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Lethbridge Herald Newspaper Archives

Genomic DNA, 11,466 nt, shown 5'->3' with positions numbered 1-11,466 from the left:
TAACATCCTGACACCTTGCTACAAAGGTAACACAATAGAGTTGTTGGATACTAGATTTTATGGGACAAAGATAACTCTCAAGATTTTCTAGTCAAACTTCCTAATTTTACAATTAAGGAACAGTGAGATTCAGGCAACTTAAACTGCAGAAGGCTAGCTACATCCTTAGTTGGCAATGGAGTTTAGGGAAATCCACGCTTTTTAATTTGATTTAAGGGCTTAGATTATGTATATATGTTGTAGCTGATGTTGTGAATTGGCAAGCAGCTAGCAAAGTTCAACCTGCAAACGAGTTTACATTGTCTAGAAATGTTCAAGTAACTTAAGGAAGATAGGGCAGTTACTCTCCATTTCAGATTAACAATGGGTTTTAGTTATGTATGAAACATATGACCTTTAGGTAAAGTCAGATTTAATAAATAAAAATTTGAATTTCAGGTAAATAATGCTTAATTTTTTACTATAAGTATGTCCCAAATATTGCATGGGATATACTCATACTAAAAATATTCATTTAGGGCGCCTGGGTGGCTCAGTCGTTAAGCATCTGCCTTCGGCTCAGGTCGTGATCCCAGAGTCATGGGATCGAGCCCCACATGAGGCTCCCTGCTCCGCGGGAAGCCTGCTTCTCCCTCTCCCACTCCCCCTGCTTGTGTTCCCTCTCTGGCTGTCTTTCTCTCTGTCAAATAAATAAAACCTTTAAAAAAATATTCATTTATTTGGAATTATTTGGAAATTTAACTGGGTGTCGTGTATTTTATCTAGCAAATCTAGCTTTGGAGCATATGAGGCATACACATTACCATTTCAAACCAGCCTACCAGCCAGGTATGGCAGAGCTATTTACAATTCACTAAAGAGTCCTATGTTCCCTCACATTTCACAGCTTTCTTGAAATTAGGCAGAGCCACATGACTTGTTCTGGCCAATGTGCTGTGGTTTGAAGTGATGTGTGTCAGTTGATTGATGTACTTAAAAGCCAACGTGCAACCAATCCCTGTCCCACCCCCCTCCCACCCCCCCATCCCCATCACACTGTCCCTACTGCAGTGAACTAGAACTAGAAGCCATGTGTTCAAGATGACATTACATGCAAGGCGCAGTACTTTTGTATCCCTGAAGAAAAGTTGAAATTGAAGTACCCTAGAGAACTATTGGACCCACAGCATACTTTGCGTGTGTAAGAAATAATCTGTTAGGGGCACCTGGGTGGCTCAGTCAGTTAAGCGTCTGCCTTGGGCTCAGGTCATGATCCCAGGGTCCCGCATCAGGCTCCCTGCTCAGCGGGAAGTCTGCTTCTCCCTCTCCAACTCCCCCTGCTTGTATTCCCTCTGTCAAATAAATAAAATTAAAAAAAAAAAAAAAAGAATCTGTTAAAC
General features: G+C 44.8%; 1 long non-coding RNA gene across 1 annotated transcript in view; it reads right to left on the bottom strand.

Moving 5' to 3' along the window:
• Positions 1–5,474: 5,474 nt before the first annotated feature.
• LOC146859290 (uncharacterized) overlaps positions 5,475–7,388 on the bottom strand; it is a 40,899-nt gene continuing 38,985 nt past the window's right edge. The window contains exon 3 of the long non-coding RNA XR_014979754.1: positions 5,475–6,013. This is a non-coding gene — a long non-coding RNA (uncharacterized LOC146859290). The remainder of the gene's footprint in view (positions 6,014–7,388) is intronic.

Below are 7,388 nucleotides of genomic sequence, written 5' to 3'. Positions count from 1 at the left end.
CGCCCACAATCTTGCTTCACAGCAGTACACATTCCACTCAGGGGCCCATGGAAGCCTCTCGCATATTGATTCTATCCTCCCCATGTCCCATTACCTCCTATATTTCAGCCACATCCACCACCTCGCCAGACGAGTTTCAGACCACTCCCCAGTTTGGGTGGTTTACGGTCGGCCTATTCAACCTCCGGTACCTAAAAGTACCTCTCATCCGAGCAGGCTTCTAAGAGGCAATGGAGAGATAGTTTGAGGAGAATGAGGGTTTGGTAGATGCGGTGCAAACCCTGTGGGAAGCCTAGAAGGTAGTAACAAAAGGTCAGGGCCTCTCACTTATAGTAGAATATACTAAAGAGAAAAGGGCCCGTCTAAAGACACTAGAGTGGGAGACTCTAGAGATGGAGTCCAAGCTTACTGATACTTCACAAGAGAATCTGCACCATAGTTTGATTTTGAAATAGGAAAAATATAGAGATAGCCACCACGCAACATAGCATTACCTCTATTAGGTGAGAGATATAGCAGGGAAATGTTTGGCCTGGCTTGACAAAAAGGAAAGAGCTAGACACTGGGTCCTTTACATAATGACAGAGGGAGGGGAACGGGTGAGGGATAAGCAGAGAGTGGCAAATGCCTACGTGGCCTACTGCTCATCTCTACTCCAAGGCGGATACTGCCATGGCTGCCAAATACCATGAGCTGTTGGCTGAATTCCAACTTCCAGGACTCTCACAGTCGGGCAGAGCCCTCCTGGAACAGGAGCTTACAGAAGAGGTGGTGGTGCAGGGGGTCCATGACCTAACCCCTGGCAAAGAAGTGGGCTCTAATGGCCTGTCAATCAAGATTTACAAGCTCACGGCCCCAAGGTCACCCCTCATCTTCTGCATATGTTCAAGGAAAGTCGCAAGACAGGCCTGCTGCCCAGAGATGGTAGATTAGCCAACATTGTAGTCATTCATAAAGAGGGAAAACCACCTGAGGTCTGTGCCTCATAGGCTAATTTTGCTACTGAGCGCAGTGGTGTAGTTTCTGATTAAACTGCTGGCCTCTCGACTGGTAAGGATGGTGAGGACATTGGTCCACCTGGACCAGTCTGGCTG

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Lethbridge Herald (Newspaper) - April 6, 1918, Lethbridge, Alberta SIX. THE LETHBR1DGB DAILY HERALD SATTRDAY. APRIL 6. 1018 BRINGING UP FATHER' By G. McM anus hSPORT HOCKEY GOLF BOWLING Calgary Sport Scribe Puts Basketballers in the Same Class as Pro. Ball Players 1 ? *!>*�:>�>>> ?>*�: * > EIGHT TEAMS IN > THE INTERNATIONAL Calgary sport scribes are still in the \ throe* of an ill-conceived fit over the ; professionalism of the Lethbridge | basketball team To read the sob- ! stuff being poured into the ears of the ; fans up that way one could almost | weep for poor old tow town It Is ; impossible for the Calgary scribes to I understand why the Dunsworths of ' the lethbridge Basketball Tlub ' should be given amateur cards when I Freddie Lepper and Andy Baxter are refused. They refuse to se� any  difference between the crime of the ' lethbridge boys, who on a holiday | athletic meet were given prise money j and the slight obstruction in .he case i of Lepper and Baxter, both of whom have been professional bail plavers not "on the side." but out-and-out > pros who made their living out of their ability to hold a place on recog- i nixed professional ball clubs. Com-1 paring the cases makes one laugli , at the Calgary scribes' peunle ef- j forts. Here is the Alhertan's latest , wail. Joe Price himself being res- j ponsible: | President Muir Edwards' Magna! Diarta of the A. A. V, which was given publicity a few days ago. pro-, raises to be a splendid bit of diplo-1 matic camouflage, according to local ' athletic leaders who have been ana-' lyitng the overtures held out by the 1 Bdmonttm man for the loyalty of; Calgary athletes to the Amateur | Athletic Union Apart from the inconsistency of the actions of the I'nion itself in the. past week, when it whitewashed the! l.ethbridge quintet* which played j everyone and anyone in utter defiance , of the amateur rules during the period : of the facious "ban, 'and refused in the same breath any reprieve for j Calgary athletes who bad sinned against the amateur laws in the me- j dieval ages, and who have since done , penance by only participating in' games . the whole gross proceeds of which were devoted to patriotic pur-j�ote�, and who have spent no little tine in fostering Juvenile sport, apart from this entirely.the points in' the constitution emphasized by Mr. ; Edwards, simply leave the whole i powers of the A.A.lT..not with the athletes or their representatives, but i with a hand-picked few. as of yore . Pof instance, a league of five clubs ! or under is entitled to one delegate { on the I'nion. or a league of over ten > clubs, three delegates. Athletic clubs are entitled to representation on, the balls of one delegate for every imiu members up to tiOU members On this basis, the Senior Hockey ' League would have one member, the Senior Baseball League would have one member, but the Y.M C.A would! have three members Now the; Y. If. C. A. has in all its memberships j but one active team, its basketball team, and yet tliar one team lias for all practical purposes, three delegates, on the Amateur Athletic I'nion. Similar conditions would be existent in Edmonton, while the 1'imersiiy of Alberta would also have three members Far be It from uk to leave any unfair inference regurdlng the unsel- fish attitude of the V M C A '* actions and Influence. Tiie organizations has stood for the best in athletics and has done much to foster all that is best in sport, but with the chaotic ami unsatisfactory conditions of iith-letics in Alberta at present existing, the actiTe leagues, representative of the players, should be directly represented on the athletic union, and the present basts of representation is not an equitable, nor a fair one Before Calgary athletea can endorse it. changes must be made. President Edwards, in defence of the union's refusal to consider the reinstatement of such fellows as Baxter. Lepper. Hoar, and others. Mid tha' the I'nion has no powers. In the past these matters have been referred to the holy of holies in Toronto and lost* forever. The union has the power in reality. Davies and a few others, were quietly let down a year or so ago.after months of writing and working. Pros and amateurs were allowed to mix in the SPA. League, while the union winked its eye under an "agreement ." A league thrived in Medicine Hat in l*'li> with unia-tenrs being daily contaminated by pros, and when tlie local ball players refused to play against the pros, in the Intercity contests, and asked for their amateur cards. th-� managers and players of the Hatters looked in open-mouthed wonder ami demanded the meaning of an amateur card, of which they Had seemingly never heard.and yet the Medicine Hat governor of the ur.ion accompanied the team. An EdmcMton basketball team, right from the fountain-head itself, comes south on a barnstorming trip, plays in Calgary and through the south, meeting teams with ancestries black enough to condemn them to everlasting professional perdition, and yet the only team which has amateur cards on that trip was the Calgary team. The amateur rules have been rigorously enforced in Calgary, and much of the dissatisfaction has arisen from the tact that Calgary has been the only place enforcing them. The Albertan makes no plea for wide-open sport. It believes, however, that amateur sport will be served best by a complete reorganlza tion of the union with direct representation of the athletes upon it. and in control of it. It believes that there is only one solution to the present Kit -ua'ion. and that is a complete reinstatement of all athletes, an educational campaign through the papers on the amateur rules, an organization of the small ten'res as well as the large, and an energetic and constructive policy of encouragement of sports both rural and urban, in keeping with the greater production campaign. The Albertan also believes, as do also the Calgary athletic bodies, that with President Edwards heading up such a policy, there is no limit to the direct and definite possibilities of the united front presented by the athletes, being a factor to be used in very specific and divergent ways of winning the war. New Vnrk. Apr. 4-The new  International league of eight  baseball clubs with c'a-s AA  rating in the National Asso-  ciation of Professional i'ase ball clubs was made a certain- s> ty at a meeting held here to- s> night The are Toronto. Buffalo. Uoch-  ester. Syracuse, itinguamlon. H> Baltimore. Jersey City and  Newark and a manager, either player or  nonplaye:-. T BASEBALL LEAGUE Representatives of Six Clubs To Meet April l.tth-Will Lethbridge lk in? week from Calgary where be received i his exemption from the army. Mrs \nilrcw liasiiiiisscii has return ; ed from Kdniontoii after spending \ some time with her daughter, Mrs j Mntlieson I A verv good 'Taster entertainment \ was given in the Presbyterian church ' on Sunday evening j The Cooling System of the MITCHELL I* a* nearly ideal aa it is possible to be. The radiator is th� cellular type, strongly built, and firmly bolted to the tram* to prevent damage from road shocks. The water la circulated by means of a water pump; but at the same time it is combined with tha thermo-ayphon principle so that, in case the pump become* damaged,.the car will not overheat If driven carefully. LACROSSE AGAIN AT THE COAST New- Westminster. April Old tune lacrosse pl,i\ers in New Westminster will join eagerly in any bona fiiie 3tt"m:>' 'hi:' i- mad" on the Pacific Coast this year to revive the grand old game of lacrosse. Thev are prepared to loiget past differences and rivalries and join with Con .'ones or anyone else who endeavors to resture this national game Mut it must be amateur sport, for since war broke out professionalism in sport has been dead in the Royal City. Further, it must be a movement for the good of the game alone and not for the private profit of any Individual or group of pro-motors. "I would like to see lacros-e revived, in an amaieur way." said Mayor A. YV. Gray, and will do all all I tan to help it nlong. Professional lacrosse is out of the question and I do not think the public would support il. even if attempted during wartime. Lacrosse is a tine game for the young boys who are growing up. hut it. costs money to play it. I would not be a party to any revival of the game with the object of private gain for anyone We have Just as good lacrosse material here as when we won the Minto and Mann Cups, only it is undeveloped " The financial aspect of the situation was the greatest trouble of Herb Kyall, who. hy tiie way, was treasurer of the Mlnto Cup holders "To start amateur lacrosse or baseball in New Westminster," be said, "would require the employment of a suitable man who would give his time and attention to building up the game, caring lor elubrooms and equipment aud arousing interest among Die young fellows Such a man would have to be paid and the only way this could be done would be lor the business men of the city to dip into their pockets and make a donation for the good of the game. I invested $;;0u In Victory Bonds for use in providing equipment to defend the Minto Cup after the war is over. But 1 realize that the playing material must be developed in th� meantime. I am strong for any real attempt to revive lacrosse." .lust a little more than a week  now and the "Play Hall" sign ' will be hung out by the big league- Which lias started the fans of Sunny Southern Alberta thinking again The last snow storm put a crimp in tiie early talk, but the hotstove league has given way to ih-' real stuff. Lethbridge is in"ah >ut the same position as ever with regard to ball this year. No one knows just what may turn up. But we will know after April lhth. On that date there will be a meeting in Vulcan to discuss the outlook. The Vulcan secretary has Just sent out the following notice: "A meeting will be held at Vulcan on the liltli instant at five o'clock p.m. for the purpose of making all the necessary arrangements, and for drawing a schedule for the proposed base ball league to consist of: t'anuangay, champion. Lethbridge. Iximond, Stavely and Vulcan. "We shall be glad if you will have your representatives here on that day without tail." If the plan hinted at in the notice goes through it means semi-pro ball. .lust whether Lethbridge will get in and get its feet wet on a semi-pro proposition remains to be seen, if Is up to the enthusiasts to call a meeting before a week from Saturday to decide so that the other teams mentioned may know where Lethbridge stands. One Golfer's Rise PHILLIES GET HURLER. St. Ixiuis. Mo , April 5.- Milton Wat-sou, pitcher for the St. Louis Nationals has been traded to the Philadelphia Nationals for Nlehoff, according to an announcement today by President Branch ltlckey of the St. Louis club HOCKEY CHAMPS TRIMMED. Bij ou THE HOUSE 6� SERVICE FIFTN STREET SOUTH ... LETHERIDOE. ALT A, Oleveland, April !i.-Tile Toronto Stanley Cup holders were defeated , here last night by the All-Stars, five j to lour, in the first ot a aeries or tlirap games, but fee (real winter sport as staged hy the professionals was lacking in combination in comparison with the great contests by the amateurs witnessed hero this seasou. (By "Chick" Evans.) About three years ago this winter 1 noticed an extra-enthusiastic and hard working golfer :ct the indoor golf school. 1 was lold thai he went there regularly and was working at the game in an earnest and intelligent manner. He apparently was one of those wl:o never goes Into anything except to do it well. I do not know-how long he had In en playing before i met him, but he was bo energetic and thoughtful about hhi work at the golf school that it was impossible not to notice it. He missed no opportunities to improve, and when, any of the long-time golfers who had made their reputatlou came in to play he was very observant of inelr game and asked many questions The following summer 1 saw and heard little of him, because I did not play at his club, but in sin open tournament he defeated some of our best players and won tin thud. I was much pleased with his victory, because I knew he had worked at the game indoors. The second winter I again saw him at the golf school and he was still working away and with a much improved swing. 1 learned that he practiced every noon hour, and right here it is as well to state that he is in business and is noted for his dose application to it. All that winter he kept steadily on at his game and did not seem to bother whether he could see improvement or not It Is my belief that golf improvement is for a long time invisible. His scores Improved however, and his summer was spent steadily going ahead, so that by the time winter rolled around again he was entitled to consider himself a real golfer One day I had some business with this golfer, and after the business was concluded our conversation naturally drifter to golf. I learned considerable about the road lie was I ravelling, and it looked not unlike the one 1 had come over; only, owing to an older aud better brain, he had made fewer mistakes on the i rrr �Utinsjsjri he too, had frequently retraced his stops. .-The regular meeting of the town council convened on Wednesday evening. Letters in reference re sale of Crane ft Cassidy Electric company's plant were discussed, and the town has consented to the sale of said plant. The proposition of buying the weigh scales from the Magrath Trading Co , and moving them north of the town hall was referred to works and property committee for full particulars. The following made application for j position as water master: I). R. For-' mer. H. C. Anderson, Adolphson Arn-fast. A. Bone. A. Carter and tleo. Bab-cock. Uallots were cast and resulted in the choice of (ieo Babcock as water master for 191S. riie drafting of a new bylaw re loafing and loitering in restaurants, etc., was discussed and considered and Instructions given the attorney for consideration. The works and properly commit teo will arrange for feed and care of town team recently purchased by the town. The building of the proposed now CP.It. depot was discussed. The secretary-treasurer was instructed to write the Kllison Milling Co. re securing an extension of 1st Weal over their properly. The mayor was appointed to wait on CPU. officials r-j location of depot on 1st street west, providing Kllison Milling Co. will glvo roadway ou 1st street west. Give Their Commission. The flrr,t of the week the canvassers of the Victory Loan committee met at the home of K. W. liradshaw to discuss matters and the main feature was the turning over of the canvassers' commission for selling Victory bonds, amounting to $ihi? .".o, to the Red Cross. This is a good turn and �ne worthy of mention, the largest amount belonging to one man, Mr, F, W Karreu. was $260, the other cheques ranged from 1200 to $2.50. The members of this committee and those who turned over their cheques to the Red CroBs were: F. \V. Karren, Benj. Matkln. D. Fowler, A. Briggs, .1 i O. Bridge. John H. Bridge, Amosj Peterson. K. Ilerrlnger and L. Fell- j gar. | On Monday afternoon a number of ladies met at the home of Mrs. Mat-kin to do honor to Magrath s oldest "Lady (i rand ma Critcbfleld. The occasion of note was her 80th birthday. A good time was enjoyed- by all present. Luncheon was served during the afternoon. Among those who look advantage ot the rates to I'tah were: Mr. O. A. Wool ley and daughter Alice. Mrs. .1. A. Hirie. Miss Hazel Rirle, Mrs. Milton Ulbb. Mr. I. B. Hirie and others. Mrs., John J. (ilbb was pleasantly surprised on Wednesday afternoon by a number of her friends when they motored to her home in the suburbs of Magrath to wish ber many happy returns of her birthday. Mr. .1. H. Turner spent a few days in Calgary this week. Mr. Joe (loudlk has been in town a few days this week settling up his affairs before leaving with his regiment for overseas. Mr. Hay Auderson returned this L Washington. Apr. .Y -- Norway's steamship losses through Ccruian submarine ruthlessness and other war op- j erations continue to grow. during ' March, nineteen ships of IM.WM tons | wore lost, according to cablegrams I made public-, today by the Norwegian legation here. During the month 44 seamen lost their lives .while 2n more men are missing The total value of Norway's shipping losses for March iu round figures is almost fln.uou.oOo. With the March sinkings Norway's losses since the beginning of the war amount to 74a vessels, with an aggregate tonnage of 1,101,SI.", valued at ).';:,omi. In addition ."ill vessels are missing, two-thirds of which are set down as war losses. Norwegian F QUEBEC KILLED IN ACTION I/ondon. Apr .V -The death in action hi the front of Hev (!. H. Crorhe-tlers, a French Canadian priest from the diocese of Nlcolet, Que , who had been serving as a chaplain with the Canadian corps. Is reported In a despatch to the Canadian Chaplaincy Service here. The deceased had been In France for the past eight months and had performed magnificent work, constantly laying himself open to danger by his devotion to duty and to the comfort and succor of the soldiers tinder his care lie was killed on the Arras front. MASSACRE OF JEWS New York. N. Y. April 5.--Confirmation of the reported massacre of Jews in Turkestun and the Ckraiue was received today by the provisional Zionist committee in this city from Its correspondents in Petrograd and Copenhagen. seamen to the number of 08G have lost their lives in the sinkings while on the ,V: missing vessels there were Tdtt men. Amo^g other things, lie told me he had a net In his attic and played all winter. He discussed the difficulty of masliie play, and spoke casually of early morning and late night practice. The marvelous part of this systematic devotion to u sport is the fact that sportsman is married and his daughters are in college. Early and late he swung his clubs and studied the various angles of the I game, and often I saw him In galleries of big mutches and I knew he was Btu'lytng the shots of the famous players. It was this keeping everlastingly at it that Interested me so much. A few months ago this indefatigable student of the game achieved a wonderful golfing feat-he went around the Kxmoor course, at Chicago in 34- iitj. UT. This i'i7 Is a record for the course, and anyone who has ever played ut Kxmoor knows what It means. The man who made thltc extraordinary round is Mr. K. L. Smith, champion of a Chicago local club. . There Is a moral attached to this little sketch. It ought to mean encouragement to the hard worked, and enlightenment to the beginner who xpected to find himself a finished polfer at the and of a, twelve month. Ko matter what oss's natural aptl Jude for '.he game may be, he will Ind the road to championships long 2nd difficult, but In golf, as in other nd graver things, {MtfaWSBStKe has its rewarq, BobLobg Union-Made Overalls Shirts and Gloves Kutwn from C-*t Im C'mM DIAMOND TIRES MADE OF VELVET RUBBER All Sizes for All Cars BAALIM MOTOR CO. HOME OF THE CHEVROLET SACK OF UNION BANK HARRY HOLMAN, Mgn ?1428469 ;